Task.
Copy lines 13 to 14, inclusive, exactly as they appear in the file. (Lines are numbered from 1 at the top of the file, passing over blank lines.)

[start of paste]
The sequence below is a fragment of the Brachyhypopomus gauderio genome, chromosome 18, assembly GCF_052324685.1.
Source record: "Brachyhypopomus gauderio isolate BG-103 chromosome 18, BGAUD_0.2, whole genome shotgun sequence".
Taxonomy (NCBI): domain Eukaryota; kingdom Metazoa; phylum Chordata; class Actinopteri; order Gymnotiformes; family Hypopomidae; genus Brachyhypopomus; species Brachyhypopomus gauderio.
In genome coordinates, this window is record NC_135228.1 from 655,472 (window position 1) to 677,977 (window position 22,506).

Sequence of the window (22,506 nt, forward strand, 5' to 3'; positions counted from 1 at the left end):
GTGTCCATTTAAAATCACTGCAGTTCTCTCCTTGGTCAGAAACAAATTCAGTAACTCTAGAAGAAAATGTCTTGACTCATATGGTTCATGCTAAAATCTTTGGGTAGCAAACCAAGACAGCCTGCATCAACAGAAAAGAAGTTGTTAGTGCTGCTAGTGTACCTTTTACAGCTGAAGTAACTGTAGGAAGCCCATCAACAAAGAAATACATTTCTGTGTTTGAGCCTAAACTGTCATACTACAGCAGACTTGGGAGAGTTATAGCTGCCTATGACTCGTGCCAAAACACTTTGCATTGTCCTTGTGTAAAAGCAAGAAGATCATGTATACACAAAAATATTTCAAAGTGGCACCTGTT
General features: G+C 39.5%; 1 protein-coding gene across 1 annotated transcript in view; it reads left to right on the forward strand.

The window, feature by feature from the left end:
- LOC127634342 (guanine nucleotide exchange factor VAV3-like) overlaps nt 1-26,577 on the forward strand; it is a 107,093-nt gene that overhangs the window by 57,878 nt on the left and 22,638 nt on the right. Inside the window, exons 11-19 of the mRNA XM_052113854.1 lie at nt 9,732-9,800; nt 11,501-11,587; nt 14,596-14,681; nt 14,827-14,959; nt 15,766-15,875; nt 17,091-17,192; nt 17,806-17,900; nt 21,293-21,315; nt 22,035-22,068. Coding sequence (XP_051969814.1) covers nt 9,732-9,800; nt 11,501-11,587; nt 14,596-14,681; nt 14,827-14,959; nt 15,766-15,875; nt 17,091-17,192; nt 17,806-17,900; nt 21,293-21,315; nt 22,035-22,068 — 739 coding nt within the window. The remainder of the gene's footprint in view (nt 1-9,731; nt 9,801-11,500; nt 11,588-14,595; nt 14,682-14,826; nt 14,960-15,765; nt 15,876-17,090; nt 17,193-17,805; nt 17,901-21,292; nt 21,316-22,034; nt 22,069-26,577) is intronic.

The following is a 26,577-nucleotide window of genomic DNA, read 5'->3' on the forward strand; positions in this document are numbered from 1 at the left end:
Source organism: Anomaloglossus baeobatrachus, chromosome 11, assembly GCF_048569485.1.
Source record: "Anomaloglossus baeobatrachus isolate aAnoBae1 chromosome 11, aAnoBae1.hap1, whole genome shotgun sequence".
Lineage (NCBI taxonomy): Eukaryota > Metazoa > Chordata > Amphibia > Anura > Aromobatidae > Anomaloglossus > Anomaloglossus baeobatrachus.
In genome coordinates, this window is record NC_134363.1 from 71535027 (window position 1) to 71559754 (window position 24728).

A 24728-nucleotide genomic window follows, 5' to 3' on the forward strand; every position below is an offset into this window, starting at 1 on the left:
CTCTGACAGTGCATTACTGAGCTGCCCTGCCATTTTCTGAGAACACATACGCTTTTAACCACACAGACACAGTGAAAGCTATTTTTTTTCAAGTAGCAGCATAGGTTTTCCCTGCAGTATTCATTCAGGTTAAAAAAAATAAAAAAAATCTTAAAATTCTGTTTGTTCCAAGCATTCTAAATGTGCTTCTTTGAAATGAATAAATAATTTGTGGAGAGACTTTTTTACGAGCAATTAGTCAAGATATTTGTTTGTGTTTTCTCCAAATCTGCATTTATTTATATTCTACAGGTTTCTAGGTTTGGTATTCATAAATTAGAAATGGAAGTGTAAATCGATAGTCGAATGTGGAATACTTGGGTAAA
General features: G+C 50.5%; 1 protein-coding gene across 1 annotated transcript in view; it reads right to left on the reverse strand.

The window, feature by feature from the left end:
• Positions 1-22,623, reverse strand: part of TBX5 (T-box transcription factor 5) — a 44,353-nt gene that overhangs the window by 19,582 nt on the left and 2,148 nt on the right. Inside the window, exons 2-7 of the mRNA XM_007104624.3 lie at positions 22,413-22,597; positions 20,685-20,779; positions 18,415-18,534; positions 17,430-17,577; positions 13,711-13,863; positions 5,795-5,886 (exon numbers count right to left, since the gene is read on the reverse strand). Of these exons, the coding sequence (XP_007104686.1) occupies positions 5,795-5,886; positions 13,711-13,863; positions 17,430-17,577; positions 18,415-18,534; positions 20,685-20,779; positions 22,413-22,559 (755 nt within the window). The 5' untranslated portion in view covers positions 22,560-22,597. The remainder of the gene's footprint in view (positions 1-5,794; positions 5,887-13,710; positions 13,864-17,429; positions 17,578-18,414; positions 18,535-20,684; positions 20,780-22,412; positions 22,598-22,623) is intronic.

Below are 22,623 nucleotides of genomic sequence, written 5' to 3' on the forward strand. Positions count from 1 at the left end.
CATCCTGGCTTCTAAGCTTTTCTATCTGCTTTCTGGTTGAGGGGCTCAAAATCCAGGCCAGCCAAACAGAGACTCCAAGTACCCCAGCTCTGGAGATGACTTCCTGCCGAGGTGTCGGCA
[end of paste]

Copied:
Lineage (NCBI taxonomy): Eukaryota > Metazoa > Chordata > Amphibia > Anura > Aromobatidae > Anomaloglossus > Anomaloglossus baeobatrachus.
In genome coordinates, this window is record NC_134363.1 from 71535027 (window position 1) to 71559754 (window position 24728).